The gross reserves at the Bank of Jamaica (BoJ), at the end of March 2012, amounted to just over US$2.6 billion, representing some 17 weeks of projected goods and services imports.
This was stated by Governor of the Bank of Jamaica, Brian Wynter, during his presentation of the Bank’s Monetary Policy Report for the January to March 2012 quarter.
The Central Bank Governor said that there were intermittent periods of excess demand for foreign currency during the quarter, “in spite of the adequacy of net private capital flows to finance the demand for current account transactions."
“To augment supplies in the market, the Bank sold US$102.1 million net, which contributed to a decline of US$189.0 million in the net international reserves (NIR) to US$1,777.1 million by the end of March. Partly as a result of these sales, the bank’s gross reserves at the end of March 2012 amounted to US$2,638.9 million, representing 17 weeks of projected goods and services imports,” he noted.
Mr. Wynter further stated that during the review quarter, there were also concerns about the volatility of international commodity prices, particularly that of crude oil. He explained that it was against the background of the uncertainties that the bank maintained its monetary policy rate at 6.25 per cent for the March quarter.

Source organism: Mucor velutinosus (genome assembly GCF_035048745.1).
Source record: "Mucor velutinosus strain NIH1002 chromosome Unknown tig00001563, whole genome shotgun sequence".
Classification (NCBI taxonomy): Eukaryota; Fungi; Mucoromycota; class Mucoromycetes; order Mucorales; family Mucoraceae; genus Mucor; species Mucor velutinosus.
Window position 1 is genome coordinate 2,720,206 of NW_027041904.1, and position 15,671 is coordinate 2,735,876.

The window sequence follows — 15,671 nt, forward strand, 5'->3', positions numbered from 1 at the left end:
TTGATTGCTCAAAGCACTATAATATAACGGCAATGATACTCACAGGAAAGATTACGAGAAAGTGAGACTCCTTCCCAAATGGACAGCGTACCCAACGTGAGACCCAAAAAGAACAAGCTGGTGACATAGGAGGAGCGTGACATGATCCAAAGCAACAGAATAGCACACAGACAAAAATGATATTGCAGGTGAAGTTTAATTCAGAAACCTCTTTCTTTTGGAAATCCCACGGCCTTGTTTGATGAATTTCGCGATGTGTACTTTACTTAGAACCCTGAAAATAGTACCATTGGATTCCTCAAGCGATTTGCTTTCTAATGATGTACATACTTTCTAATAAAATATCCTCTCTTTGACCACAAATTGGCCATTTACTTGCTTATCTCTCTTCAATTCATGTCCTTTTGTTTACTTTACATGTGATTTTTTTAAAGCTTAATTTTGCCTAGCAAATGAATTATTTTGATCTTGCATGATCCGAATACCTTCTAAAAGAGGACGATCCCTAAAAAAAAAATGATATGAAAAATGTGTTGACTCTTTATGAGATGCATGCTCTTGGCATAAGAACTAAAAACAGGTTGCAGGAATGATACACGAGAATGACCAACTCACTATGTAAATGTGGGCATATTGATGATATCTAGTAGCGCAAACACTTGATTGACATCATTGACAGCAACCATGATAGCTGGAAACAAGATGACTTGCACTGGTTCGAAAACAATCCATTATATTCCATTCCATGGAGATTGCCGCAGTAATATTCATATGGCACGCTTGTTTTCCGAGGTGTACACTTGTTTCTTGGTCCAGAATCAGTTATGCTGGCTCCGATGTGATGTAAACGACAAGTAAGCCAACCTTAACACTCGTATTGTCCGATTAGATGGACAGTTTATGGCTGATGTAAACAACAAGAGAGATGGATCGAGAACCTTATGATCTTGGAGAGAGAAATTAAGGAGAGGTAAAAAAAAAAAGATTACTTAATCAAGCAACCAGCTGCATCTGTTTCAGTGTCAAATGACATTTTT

With respect to the broader picture, Mr. Wynter informed that the performance of the main macro-economic indicators was largely favourable in the March 2012 quarter.
“Inflation was 1.7 per cent for the review quarter, within the bank’s forecast range, which contributed to inflation of 7.3 per cent for the fiscal year, also within the range expected for the year. The foreign exchange market was also relatively stable with the weighted average selling rate of the US Dollar vis-à-vis the Jamaica Dollar depreciating by 0.8 per cent for the quarter and 1.8 per cent for 2011/12 financial year,” he informed.
In addition, the estimates of the Bank suggest that “the nascent recovery in economic activity” continued in the review quarter and resulted in the expansion for the fiscal year being also within the forecast range of 1.0 per cent to 2.0 per cent, the Governor said.
“Of note, the up-tick in credit to the private sector which was observed in the December 2011 quarter continued into the March 2012 quarter. The increased demand for private sector loans could be reflective of the continued decline in commercial bank loan rates as depicted in the fall of 35 basis points in the weighted average rate of interest on private sector credit,” he stated.
The Governor also cited the marginal improvement in the quality of private sector credit with the ratio of non-performing loans, three-months and over, declining to 8.4 per cent at end-March 2012, from 8.8 per cent at end-December 2011.
In addition, during the March 2012 quarter, market-determined interest rates remained broadly stable in the regular auctions of 30, 90 and 180-day Government of Jamaica (GOJ) Treasury Bills.
As examples of the stability, the Central Bank Governor stated that the average yield on the 180-day Treasury Bill was 6.47 per cent at the March auction, compared to 6.46 per cent at the auction last December.
By Allan Brooks, JIS Senior Reporter